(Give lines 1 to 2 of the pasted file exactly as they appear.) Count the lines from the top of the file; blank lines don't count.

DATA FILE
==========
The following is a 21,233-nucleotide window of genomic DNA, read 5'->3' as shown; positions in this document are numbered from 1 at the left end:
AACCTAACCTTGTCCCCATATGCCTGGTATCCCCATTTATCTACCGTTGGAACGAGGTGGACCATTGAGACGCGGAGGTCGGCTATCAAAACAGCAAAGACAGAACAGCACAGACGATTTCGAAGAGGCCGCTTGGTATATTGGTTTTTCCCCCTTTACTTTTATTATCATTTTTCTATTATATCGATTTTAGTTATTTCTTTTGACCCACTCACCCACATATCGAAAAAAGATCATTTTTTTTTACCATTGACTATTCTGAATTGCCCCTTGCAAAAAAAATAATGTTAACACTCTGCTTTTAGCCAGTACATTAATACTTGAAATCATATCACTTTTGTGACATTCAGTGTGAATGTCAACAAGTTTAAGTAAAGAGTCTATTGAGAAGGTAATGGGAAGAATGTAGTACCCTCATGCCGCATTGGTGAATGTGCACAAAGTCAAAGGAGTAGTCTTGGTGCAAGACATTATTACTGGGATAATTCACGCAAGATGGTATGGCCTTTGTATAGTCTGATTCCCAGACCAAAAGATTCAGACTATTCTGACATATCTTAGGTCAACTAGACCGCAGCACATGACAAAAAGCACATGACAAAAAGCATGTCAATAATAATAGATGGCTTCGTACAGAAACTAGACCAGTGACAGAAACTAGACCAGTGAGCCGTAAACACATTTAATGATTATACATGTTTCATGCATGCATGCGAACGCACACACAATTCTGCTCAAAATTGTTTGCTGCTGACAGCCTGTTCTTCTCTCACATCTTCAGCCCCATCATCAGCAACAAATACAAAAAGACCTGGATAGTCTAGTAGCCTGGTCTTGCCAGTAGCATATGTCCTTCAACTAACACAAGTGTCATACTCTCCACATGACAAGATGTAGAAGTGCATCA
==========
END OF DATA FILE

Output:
The following is a 21,233-nucleotide window of genomic DNA, read 5'->3' as shown; positions in this document are numbered from 1 at the left end:
AACCTAACCTTGTCCCCATATGCCTGGTATCCCCATTTATCTACCGTTGGAACGAGGTGGACCATTGAGACGCGGAGGTCGGCTATCAAAACAGCAAAGACAGAACAGCACAGACGATTTCGAAGAGGCCGCTTGGTATATTGGTTTTTCCCCCTTTACTTTTATTATCATTTTTCTATTATATCGATTTTAGTTATTTCTTTTGACCCACTCACCCACATATCGAAAAAAGATCATTTTTTTTTACCATTGACTATTCTGAATTGCCCCTTGCAAAAAAAATAATGTTAACACTCTGCTTTTAGCCAGTACATTAATACTTGAAATCATATCACTTTTGTGACATTCAGTGTGAATGTCAACAAGTTTAAGTAAAGAGTCTATTGAGAAGGTAATGGGAAGAATGTAGTACCCTCATGCCGCATTGGTGAATGTGCACAAAGTCAAAGGAGTAGTCTTGGTGCAAGACATTATTACTGGGATAATTCACGCAAGATGGTATGGCCTTTGTATAGTCTGATTCCCAGACCAAAAGATTCAGACTATTCTGACATATCTTAGGTCAACTAGACCGCAGCACATGACAAAAAGCACATGACAAAAAGCATGTCAATAATAATAGATGGCTTCGTACAGAAACTAGACCAGTGACAGAAACTAGACCAGTGAGCCGTAAACACATTTAATGATTATACATGTTTCATGCATGCATGCGAACGCACACACAATTCTGCTCAAAATTGTTTGCTGCTGACAGCCTGTTCTTCTCTCACATCTTCAGCCCCATCATCAGCAACAAATACAAAAAGACCTGGATAGTCTAGTAGCCTGGTCTTGCCAGTAGCATATGTCCTTCAACTAACACAAGTGTCATACTCTCCACATGACAAGATGTAGAAGTGCATCA